True Freedom Is About Acceptance Shown By “The Strangers That Came To Town”

992 words - 4 pages

The definition of freedom is “the absence of necessity, coercion, or constraint in choice or action.” (Webster online, 2017) The author represents this by writing about a family, the Duvitches, who are immigrants moving into a flourishing American community who see’s wealth in one form or another, as the ranking system for households. In his short story, “The Strangers that Came to Town”, Ambrose Flack is showing that true freedom is about being accepted. This is evident because the Duvitches did not have freedom, they could not be outside without feeling unaccepted by their neighbours, trust had to be established before the new immigrant family could express character, and the Duvitches did not feel accepted until the fish-fry with a family attempting to build new friendships.

Firstly, the Duvitches did not have freedom because they were not accepted, especially outside their home. Even when a Duvitch boy left the house to return cookware and present a gift to another family, he felt unaccepted so he felt he did not have the freedom to smile: “I answered it and there stood a pale dark-eyed boy, looking very solemn,… all of which shone, and a tiny very shapely potted rose tree, in exquisite pink-tipped bud,...” (Page 2) Furthermore, the family had experienced “starvation, separation, possible assassination” (Page 2) To add, they were so used to being in terrible situations and with the oppression from families surrounding them, it forced them to be confined to a house made of four walls which contained their only freedom. As described by the narrator: “The Duvitches’ home was their castle: sustained and animated by the security of its four walls, shut away from a world of contempt and hostility,...” (Page 14) Even the children of native homeowners treated Mr. Duvitch with oppression because his differences: “the Syringa Street young, meeting him on the street, sometimes stopped their noses as they passed him by” (Page 3) This made a father protect his family from more mistreatment, by shielding them from the public eye to avoid confrontation. Clearly, without the acceptance from neighbours there was no freedom, even the first steps outside their home was met with discrimination.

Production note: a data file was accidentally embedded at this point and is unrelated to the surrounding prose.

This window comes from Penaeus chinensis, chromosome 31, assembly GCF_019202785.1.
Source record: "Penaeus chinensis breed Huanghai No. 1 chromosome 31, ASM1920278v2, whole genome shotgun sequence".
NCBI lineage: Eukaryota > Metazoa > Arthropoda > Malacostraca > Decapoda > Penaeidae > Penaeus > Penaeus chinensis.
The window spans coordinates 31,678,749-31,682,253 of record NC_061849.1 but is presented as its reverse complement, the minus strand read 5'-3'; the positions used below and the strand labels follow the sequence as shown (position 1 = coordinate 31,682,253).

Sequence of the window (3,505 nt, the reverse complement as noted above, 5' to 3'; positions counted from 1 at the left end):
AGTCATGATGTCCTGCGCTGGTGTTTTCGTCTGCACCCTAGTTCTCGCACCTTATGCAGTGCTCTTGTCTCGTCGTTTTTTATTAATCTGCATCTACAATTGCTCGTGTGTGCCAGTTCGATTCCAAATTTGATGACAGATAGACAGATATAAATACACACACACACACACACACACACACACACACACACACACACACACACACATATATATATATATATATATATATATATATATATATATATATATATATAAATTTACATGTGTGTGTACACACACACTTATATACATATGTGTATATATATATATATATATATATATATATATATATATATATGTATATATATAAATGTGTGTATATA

Secondly, trust had to be established before the new immigrant family could express their true character, which left people in the neighbourhood to use their imaginations to infer character. As a result the amount of trust it takes for an immigrant to genuinely trust again is immense. Andy, the narrator and his family make the first move towards a diverse and welcoming community in an attempt to build trust between neighbours. This is clear on page 2: “That was the signal for Mother to step into the kitchen. She returned swathed in her hooded raincoat, carrying a basket containing a vacuum jug of chicken soup, a baked tuna fish dish, steaming hot; a loaf of fresh bread and a chocolate cake” (Page 2) Another example is, Andy had killed the Duvitches supper for a...

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